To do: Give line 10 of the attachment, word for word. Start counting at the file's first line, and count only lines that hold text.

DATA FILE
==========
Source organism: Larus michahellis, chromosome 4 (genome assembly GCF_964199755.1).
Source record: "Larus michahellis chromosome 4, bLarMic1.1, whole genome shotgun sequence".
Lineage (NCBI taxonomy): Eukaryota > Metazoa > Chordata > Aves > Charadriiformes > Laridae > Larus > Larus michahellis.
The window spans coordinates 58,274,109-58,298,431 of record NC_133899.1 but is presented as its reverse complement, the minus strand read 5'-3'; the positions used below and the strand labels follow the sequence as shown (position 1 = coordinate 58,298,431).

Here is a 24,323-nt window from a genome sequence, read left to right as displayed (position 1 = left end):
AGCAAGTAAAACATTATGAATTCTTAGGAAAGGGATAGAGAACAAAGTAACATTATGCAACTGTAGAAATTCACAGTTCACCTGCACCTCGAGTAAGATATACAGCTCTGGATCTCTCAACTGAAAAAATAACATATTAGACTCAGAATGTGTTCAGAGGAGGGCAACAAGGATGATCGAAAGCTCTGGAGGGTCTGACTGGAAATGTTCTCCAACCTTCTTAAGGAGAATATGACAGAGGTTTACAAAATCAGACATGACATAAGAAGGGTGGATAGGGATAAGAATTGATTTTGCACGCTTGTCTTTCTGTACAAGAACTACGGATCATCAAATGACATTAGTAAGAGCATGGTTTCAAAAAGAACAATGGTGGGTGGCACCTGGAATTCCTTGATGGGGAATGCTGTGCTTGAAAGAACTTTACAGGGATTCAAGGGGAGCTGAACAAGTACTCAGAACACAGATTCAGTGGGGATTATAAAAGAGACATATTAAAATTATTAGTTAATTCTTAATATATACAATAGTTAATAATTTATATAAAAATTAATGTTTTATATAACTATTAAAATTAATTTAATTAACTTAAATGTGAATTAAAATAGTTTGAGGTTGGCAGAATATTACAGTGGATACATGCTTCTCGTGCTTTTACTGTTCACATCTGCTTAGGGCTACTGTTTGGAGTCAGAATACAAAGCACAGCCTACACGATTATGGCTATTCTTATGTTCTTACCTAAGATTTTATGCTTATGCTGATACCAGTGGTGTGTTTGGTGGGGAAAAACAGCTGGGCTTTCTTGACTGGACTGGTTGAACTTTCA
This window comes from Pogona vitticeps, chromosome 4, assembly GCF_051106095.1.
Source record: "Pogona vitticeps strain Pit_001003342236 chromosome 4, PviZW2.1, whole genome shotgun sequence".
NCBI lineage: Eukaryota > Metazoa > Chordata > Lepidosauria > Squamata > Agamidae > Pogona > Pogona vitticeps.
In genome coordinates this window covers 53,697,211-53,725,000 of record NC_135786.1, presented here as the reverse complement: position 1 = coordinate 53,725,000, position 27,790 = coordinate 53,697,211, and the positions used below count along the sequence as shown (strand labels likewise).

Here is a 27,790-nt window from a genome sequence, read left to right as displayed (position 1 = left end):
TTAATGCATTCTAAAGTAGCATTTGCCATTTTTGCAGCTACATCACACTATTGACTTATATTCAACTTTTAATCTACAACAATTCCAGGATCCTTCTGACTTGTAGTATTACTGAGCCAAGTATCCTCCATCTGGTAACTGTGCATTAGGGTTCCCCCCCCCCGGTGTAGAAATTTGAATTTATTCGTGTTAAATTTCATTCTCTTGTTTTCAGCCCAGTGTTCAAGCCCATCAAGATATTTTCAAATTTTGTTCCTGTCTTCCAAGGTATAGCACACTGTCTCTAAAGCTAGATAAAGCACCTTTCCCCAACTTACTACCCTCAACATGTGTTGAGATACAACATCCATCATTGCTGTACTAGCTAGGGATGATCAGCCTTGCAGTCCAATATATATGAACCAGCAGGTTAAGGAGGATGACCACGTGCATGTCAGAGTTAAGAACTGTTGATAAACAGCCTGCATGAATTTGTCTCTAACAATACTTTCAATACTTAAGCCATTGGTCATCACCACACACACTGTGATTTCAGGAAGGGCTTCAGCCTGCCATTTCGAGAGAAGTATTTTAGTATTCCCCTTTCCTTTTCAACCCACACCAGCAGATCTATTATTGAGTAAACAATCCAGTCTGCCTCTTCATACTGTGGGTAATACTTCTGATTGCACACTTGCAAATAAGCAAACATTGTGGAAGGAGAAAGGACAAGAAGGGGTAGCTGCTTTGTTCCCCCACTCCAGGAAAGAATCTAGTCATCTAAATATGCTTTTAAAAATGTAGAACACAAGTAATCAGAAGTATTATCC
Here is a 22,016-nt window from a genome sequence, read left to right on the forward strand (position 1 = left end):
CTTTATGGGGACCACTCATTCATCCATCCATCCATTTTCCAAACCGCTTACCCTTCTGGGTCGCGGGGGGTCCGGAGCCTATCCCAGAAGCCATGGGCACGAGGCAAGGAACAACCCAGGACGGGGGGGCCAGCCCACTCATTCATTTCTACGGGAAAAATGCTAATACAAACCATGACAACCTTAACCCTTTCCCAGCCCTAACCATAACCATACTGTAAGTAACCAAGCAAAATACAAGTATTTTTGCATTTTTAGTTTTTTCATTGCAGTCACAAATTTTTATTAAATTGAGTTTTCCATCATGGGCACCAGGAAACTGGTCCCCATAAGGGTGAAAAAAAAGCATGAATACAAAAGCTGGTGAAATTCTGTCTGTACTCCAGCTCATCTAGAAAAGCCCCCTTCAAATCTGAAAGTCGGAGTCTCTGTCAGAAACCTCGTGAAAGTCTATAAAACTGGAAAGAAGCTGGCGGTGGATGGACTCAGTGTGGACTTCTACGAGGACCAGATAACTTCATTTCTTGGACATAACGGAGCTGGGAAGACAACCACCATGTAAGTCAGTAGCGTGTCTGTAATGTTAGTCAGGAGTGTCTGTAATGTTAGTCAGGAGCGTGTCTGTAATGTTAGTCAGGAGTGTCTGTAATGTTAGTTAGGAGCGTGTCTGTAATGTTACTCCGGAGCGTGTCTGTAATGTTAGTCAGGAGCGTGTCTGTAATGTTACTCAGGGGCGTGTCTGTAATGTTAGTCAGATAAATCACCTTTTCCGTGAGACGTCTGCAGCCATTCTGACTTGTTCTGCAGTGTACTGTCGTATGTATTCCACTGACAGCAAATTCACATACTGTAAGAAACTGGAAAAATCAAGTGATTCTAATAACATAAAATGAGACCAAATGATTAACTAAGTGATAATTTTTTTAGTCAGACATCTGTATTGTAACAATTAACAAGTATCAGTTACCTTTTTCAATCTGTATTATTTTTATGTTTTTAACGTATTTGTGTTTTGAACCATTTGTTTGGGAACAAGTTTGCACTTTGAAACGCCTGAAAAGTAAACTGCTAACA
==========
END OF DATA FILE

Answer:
In genome coordinates this window covers 53,697,211-53,725,000 of record NC_135786.1, presented here as the reverse complement: position 1 = coordinate 53,725,000, position 27,790 = coordinate 53,697,211, and the positions used below count along the sequence as shown (strand labels likewise).